MIAMI (CBS4) – Miami officially has a new Postmaster General. Jerry Long was sworn in Tuesday morning and said in his 30-year career, he’s never seen more challenging times.
As the new head of 46 postal facilities in Miami-Dade and their 2,215 employees, Jerry Long faces the possibility of having to cut services if new plans are implemented to cut postal services costs and prevent a possible postal service bankruptcy.
“We’ve never had these proposals such as Saturday business closed, the issues that we’ve had, we’ve never had these kind of challenges and I think that most people are in the same boat so we’re looking at that as how do we reduce our workforce due to the reduction in our workload,” Long told CBS4’s Al Sunshine.
When asked whether he anticipates layoffs in South Florida mail facilities, Long replied, “In our history, the postal service has never laid off a career employee and we’d like to maintain that but I couldn’t promise that at this time. I think that anything is on the table.”
Long began his career with the Post Office as a letter carrier in Dallas, Texas after serving three years in the Army. In 2010, Long joined the South Florida District as the Postmaster Fort Lauderdale.
Long’s appointment comes at a troubling time for the Postal Service.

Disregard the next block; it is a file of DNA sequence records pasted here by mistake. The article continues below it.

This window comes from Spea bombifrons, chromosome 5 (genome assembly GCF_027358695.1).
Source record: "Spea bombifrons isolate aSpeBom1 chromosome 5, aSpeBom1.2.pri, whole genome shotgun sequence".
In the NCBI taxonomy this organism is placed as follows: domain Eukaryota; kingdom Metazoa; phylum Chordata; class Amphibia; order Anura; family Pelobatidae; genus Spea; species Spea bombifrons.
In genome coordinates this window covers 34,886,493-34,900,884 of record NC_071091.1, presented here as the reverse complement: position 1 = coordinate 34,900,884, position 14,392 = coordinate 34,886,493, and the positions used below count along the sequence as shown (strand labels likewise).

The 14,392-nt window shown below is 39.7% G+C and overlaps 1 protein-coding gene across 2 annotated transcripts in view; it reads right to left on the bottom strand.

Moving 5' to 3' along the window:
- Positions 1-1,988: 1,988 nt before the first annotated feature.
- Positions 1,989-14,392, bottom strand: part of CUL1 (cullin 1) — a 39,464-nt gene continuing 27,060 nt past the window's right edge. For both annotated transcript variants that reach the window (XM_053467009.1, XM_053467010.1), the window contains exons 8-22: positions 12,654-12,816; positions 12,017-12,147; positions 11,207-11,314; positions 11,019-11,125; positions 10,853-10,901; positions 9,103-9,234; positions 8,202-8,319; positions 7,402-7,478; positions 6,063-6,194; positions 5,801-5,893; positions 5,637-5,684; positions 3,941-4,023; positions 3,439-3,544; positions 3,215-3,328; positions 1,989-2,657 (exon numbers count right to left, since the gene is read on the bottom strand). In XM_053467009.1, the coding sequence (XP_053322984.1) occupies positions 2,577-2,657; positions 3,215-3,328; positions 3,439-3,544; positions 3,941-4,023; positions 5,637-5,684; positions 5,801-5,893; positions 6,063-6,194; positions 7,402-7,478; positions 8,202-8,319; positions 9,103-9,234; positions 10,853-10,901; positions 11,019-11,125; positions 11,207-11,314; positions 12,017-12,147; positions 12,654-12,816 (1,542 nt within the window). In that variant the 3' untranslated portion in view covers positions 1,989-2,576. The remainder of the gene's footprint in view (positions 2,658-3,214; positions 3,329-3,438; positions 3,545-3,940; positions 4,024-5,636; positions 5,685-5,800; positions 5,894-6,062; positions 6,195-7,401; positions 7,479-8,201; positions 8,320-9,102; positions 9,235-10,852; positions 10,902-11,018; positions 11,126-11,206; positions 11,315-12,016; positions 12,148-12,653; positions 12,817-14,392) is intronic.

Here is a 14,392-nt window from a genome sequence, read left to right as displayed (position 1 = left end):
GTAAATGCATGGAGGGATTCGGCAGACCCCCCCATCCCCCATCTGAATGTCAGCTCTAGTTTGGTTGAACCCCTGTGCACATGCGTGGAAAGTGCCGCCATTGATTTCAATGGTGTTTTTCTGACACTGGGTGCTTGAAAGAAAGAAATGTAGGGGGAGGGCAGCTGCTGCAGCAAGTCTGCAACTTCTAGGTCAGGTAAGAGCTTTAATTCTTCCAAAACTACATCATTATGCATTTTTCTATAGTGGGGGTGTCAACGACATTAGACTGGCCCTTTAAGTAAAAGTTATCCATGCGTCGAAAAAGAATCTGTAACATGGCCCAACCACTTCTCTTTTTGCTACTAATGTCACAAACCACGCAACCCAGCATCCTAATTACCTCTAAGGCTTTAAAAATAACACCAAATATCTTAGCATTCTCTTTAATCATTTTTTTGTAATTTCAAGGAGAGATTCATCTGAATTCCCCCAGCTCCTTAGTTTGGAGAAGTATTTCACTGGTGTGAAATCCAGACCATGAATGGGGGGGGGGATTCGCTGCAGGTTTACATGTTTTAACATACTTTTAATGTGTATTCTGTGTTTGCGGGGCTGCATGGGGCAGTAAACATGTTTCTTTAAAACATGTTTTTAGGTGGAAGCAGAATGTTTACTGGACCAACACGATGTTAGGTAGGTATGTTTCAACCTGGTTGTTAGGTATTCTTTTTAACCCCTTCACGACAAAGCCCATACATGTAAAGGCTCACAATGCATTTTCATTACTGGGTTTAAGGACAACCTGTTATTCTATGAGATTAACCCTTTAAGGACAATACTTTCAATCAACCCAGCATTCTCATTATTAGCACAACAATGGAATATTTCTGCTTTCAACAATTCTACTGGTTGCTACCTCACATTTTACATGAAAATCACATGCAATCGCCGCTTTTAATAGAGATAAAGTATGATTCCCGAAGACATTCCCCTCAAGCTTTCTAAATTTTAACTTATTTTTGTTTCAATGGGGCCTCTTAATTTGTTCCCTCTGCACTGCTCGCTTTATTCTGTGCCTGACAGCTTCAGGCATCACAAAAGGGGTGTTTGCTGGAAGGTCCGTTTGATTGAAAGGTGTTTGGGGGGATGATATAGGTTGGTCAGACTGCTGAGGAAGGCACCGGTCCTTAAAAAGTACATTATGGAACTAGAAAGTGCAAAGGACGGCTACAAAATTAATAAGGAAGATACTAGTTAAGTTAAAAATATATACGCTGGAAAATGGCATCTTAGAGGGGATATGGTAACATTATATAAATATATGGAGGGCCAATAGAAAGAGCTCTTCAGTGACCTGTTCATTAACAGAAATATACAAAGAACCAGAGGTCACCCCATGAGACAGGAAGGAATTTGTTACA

On Monday, it was announced that first-class U.S. mail will arrive more slowly by next spring.
The cash strapped Postal Service plans to eliminate more than 250 processing centers nationwide at the cost of nearly 30,000 jobs.
Long said as far as he knows, no postal facilities in Miami-Dade are scheduled to be cut.
The cuts are part of $3 billion in reductions aimed at helping the agency avert bankruptcy next year. They would virtually eliminate the chance for stamped letters to arrive the next day, a change in first-class delivery standards that have been in place since 1971. The agency already has announced a 1-cent increase in first-class mail to 45 cents beginning Jan. 22.
Postal vice president David Williams said the post office needs to move quickly to cut costs as it seeks to stem five years of red ink amid steadily declining mail volume. After hitting 98 billion in 2006, first-class mail volume is now at less than 78 billion. It is projected to drop by roughly half by 2020.